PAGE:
Behavioral Health

Behavioral Health: An Early Look

Recently, KLAS has begun researching the IT solutions that behavioral health providers use.

Behavioral health comes with some unique needs. The very nature of mental health makes the IT that support it more complex. While we’ve made great strides in physical care, as an industry we have barely scratched the surface of behavioral health, especially from an IT perspective.

The Challenges

As I’ve spoken with many organizations involved in behavioral health I’ve heard a common problem for enterprise customers is that their vendors don’t have the expertise needed to really understand the ins and outs of behavioral health.

Providers have to be the proactive party when it comes to getting what they need and sharing their own knowledge. And when vendor contacts don’t understand behavioral health well, that can cause a disconnect in expectations, which means further frustration.

The solutions themselves tend to not be great out of the box. Enterprise customers in particular mention that they have to do a lot of customization. And often providers mention missing functionality and content, and they are the ones who drive its development and inclusion in future versions.

Organizations with few resources, little time, or limited money may struggle to make an enterprise solution work for them. Even when organizations do devote those resources, some don’t feel they get quite enough value from that investment.

Best-of-breed customers don’t have the same issues with their vendor expertise in behavioral health. Instead they cite more issues with slow development and communication as companies scale. Some speak to the need for better communication and system improvement.

The Way Through

With all these struggles, providers are still optimistic, and many would rather deal with the challenges of customization and devote internal resources to improving their solutions than be stuck in a rigid system or work with an unresponsive vendor.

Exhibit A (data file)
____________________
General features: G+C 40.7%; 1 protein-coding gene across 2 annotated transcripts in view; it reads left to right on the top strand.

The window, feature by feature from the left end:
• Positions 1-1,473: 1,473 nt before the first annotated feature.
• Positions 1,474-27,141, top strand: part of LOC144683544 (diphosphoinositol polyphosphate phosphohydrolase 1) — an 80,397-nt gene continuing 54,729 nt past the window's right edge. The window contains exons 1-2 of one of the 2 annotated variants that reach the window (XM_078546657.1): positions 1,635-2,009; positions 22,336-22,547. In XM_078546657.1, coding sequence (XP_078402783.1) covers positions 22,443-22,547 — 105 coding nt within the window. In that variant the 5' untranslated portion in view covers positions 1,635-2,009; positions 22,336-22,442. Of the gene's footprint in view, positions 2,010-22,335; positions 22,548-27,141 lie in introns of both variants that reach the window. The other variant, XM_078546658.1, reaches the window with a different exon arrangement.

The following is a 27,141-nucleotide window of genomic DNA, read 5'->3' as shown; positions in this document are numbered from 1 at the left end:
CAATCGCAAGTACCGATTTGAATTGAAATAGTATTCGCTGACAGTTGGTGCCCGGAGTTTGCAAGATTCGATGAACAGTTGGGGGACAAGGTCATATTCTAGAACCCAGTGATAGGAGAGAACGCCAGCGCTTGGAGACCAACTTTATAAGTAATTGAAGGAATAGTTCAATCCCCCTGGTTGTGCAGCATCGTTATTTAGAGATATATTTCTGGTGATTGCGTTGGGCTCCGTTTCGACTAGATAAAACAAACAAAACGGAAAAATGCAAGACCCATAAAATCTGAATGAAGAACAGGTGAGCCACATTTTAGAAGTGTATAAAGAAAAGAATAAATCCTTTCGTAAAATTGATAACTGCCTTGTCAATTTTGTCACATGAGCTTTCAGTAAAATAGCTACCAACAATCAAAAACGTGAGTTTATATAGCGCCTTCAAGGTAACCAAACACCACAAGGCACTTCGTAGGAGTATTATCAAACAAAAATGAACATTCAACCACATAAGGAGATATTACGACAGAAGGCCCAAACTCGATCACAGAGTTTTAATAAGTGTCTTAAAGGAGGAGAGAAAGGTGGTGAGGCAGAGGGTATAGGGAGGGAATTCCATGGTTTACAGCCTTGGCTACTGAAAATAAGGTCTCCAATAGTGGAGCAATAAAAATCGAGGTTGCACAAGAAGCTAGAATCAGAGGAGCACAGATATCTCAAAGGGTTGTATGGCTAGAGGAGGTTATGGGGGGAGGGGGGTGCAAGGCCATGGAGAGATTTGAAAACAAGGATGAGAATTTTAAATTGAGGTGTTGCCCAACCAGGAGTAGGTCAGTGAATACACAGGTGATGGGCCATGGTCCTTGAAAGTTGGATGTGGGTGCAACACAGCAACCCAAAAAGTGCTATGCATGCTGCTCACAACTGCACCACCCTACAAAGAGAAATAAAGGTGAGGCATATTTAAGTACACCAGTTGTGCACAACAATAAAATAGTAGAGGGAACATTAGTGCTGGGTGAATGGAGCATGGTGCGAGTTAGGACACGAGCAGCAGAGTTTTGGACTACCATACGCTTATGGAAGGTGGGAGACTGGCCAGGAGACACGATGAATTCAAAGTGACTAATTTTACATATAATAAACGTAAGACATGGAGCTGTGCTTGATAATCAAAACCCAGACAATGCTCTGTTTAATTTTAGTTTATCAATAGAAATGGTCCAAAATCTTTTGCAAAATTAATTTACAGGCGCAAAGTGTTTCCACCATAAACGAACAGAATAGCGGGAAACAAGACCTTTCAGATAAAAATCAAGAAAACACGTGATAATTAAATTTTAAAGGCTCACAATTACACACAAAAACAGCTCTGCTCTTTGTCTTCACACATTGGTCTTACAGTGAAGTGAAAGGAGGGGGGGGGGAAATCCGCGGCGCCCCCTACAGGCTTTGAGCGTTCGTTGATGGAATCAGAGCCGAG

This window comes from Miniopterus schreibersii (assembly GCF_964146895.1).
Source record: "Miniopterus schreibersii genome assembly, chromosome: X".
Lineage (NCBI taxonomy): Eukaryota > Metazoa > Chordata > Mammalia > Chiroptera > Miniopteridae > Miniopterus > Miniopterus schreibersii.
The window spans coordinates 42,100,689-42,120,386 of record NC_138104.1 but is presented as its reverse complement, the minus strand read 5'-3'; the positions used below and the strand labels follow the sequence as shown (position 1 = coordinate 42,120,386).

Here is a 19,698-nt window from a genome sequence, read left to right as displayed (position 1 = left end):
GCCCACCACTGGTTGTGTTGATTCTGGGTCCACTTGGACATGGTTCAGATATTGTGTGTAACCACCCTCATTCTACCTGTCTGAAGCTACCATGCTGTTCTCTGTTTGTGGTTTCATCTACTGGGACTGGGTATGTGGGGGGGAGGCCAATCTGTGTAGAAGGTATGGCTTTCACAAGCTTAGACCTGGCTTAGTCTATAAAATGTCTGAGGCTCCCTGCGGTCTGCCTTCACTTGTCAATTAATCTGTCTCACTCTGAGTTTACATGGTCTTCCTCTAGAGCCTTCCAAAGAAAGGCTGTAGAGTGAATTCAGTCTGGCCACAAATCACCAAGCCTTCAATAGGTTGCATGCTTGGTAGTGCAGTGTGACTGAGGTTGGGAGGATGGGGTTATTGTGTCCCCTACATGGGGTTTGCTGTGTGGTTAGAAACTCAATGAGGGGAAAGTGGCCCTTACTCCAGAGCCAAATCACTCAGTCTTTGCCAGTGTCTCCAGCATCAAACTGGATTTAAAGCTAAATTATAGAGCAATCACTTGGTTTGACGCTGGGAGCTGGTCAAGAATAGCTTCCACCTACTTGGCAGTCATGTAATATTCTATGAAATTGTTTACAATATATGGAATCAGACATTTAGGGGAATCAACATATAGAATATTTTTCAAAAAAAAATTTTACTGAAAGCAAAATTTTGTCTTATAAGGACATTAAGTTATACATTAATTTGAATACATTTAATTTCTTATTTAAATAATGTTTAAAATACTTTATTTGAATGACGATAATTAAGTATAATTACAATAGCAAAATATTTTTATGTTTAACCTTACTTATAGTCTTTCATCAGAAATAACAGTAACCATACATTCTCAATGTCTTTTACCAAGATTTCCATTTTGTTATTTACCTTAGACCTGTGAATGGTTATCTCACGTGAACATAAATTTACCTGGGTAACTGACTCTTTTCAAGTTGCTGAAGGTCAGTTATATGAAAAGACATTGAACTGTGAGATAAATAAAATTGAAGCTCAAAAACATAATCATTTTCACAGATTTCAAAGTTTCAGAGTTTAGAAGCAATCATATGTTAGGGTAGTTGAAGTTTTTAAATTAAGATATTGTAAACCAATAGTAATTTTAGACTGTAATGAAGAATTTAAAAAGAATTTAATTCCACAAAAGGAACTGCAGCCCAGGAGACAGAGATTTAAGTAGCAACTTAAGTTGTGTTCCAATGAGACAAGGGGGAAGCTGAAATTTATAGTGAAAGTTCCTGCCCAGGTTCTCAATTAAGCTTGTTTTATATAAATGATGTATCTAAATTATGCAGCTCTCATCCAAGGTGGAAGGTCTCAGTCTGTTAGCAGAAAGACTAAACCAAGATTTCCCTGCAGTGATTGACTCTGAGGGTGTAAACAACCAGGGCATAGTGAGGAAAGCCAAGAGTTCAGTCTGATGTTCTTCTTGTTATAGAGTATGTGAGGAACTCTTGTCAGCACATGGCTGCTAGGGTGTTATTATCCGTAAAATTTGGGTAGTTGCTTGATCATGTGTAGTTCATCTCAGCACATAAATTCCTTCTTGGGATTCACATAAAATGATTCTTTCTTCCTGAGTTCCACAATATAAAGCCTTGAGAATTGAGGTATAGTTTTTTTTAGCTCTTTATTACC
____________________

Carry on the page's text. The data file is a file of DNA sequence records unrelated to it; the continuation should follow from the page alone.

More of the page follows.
What makes the difference? Vendors who really partner with their customers. The vendor relationship is what keeps providers where they are. Even if there might be something better out there, providers know there isn’t a perfect solution, so they believe they’re better off with a partnering vendor who will continually improve.

One provider told me that their vendor asked them to be as creative as they wanted and share any ideas they had. And this wasn’t just empty words; this resulted in a turnaround in the organization’s experience, and they have worked closely with their vendor to get their needs met.

Happy customers talk about their vendor’s willingness to take input and learn about the space. A vendor who listens can make up for misses on their own expertise. Best-of-breed customers also tend to see proactivity from their vendors around preparing for new regulations and upcoming changes.

The organizations that can and do put in the time and work to collaborate with their vendor have the opportunity to get a lot of new, cutting-edge technology and make the system work well with their workflows. This is a big deal because behavioral health providers often don’t have a say in their system, particularly in an enterprise environment.

One provider told me that in mental health, they have to fight to stay relevant in the organization. So, having a say with the vendor can make a big difference for these providers. They appreciate an open, flexible system and a vendor willing to partner.

At KLAS, we hear the same messages over and over in many different markets. The need for a partnering vendor is one of those perennial lessons.

As we learn more about the behavioral health space and how vendors are performing, we hope to help both sides of the vendor/provider divide find a path to improving patient care in a newer, immeasurably complex market.